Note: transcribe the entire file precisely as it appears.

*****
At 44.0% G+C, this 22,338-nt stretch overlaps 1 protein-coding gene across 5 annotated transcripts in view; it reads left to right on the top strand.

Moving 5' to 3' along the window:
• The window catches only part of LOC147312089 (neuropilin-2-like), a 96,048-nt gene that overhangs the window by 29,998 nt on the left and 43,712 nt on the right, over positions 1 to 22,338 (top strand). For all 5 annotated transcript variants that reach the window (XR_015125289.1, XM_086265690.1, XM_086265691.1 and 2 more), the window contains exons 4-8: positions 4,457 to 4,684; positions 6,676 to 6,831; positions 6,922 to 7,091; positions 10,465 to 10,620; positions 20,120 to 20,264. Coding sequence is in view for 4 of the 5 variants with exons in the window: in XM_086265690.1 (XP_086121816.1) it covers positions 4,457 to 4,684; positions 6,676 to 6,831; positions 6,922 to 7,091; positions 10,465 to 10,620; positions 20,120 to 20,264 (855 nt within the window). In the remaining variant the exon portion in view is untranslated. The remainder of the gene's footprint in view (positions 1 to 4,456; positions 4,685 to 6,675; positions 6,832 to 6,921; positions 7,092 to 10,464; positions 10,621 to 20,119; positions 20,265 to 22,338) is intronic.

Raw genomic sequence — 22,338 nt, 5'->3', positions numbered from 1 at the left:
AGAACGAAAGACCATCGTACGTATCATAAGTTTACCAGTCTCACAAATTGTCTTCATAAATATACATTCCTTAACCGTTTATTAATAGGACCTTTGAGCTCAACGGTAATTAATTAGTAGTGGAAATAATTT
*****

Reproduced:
At 44.0% G+C, this 22,338-nt stretch overlaps 1 protein-coding gene across 5 annotated transcripts in view; it reads left to right on the top strand.

Moving 5' to 3' along the window:
• The window catches only part of LOC147312089 (neuropilin-2-like), a 96,048-nt gene that overhangs the window by 29,998 nt on the left and 43,712 nt on the right, over positions 1 to 22,338 (top strand). For all 5 annotated transcript variants that reach the window (XR_015125289.1, XM_086265690.1, XM_086265691.1 and 2 more), the window contains exons 4-8: positions 4,457 to 4,684; positions 6,676 to 6,831; positions 6,922 to 7,091; positions 10,465 to 10,620; positions 20,120 to 20,264. Coding sequence is in view for 4 of the 5 variants with exons in the window: in XM_086265690.1 (XP_086121816.1) it covers positions 4,457 to 4,684; positions 6,676 to 6,831; positions 6,922 to 7,091; positions 10,465 to 10,620; positions 20,120 to 20,264 (855 nt within the window). In the remaining variant the exon portion in view is untranslated. The remainder of the gene's footprint in view (positions 1 to 4,456; positions 4,685 to 6,675; positions 6,832 to 6,921; positions 7,092 to 10,464; positions 10,621 to 20,119; positions 20,265 to 22,338) is intronic.

Raw genomic sequence — 22,338 nt, 5'->3', positions numbered from 1 at the left:
AGAACGAAAGACCATCGTACGTATCATAAGTTTACCAGTCTCACAAATTGTCTTCATAAATATACATTCCTTAACCGTTTATTAATAGGACCTTTGAGCTCAACGGTAATTAATTAGTAGTGGAAATAATTT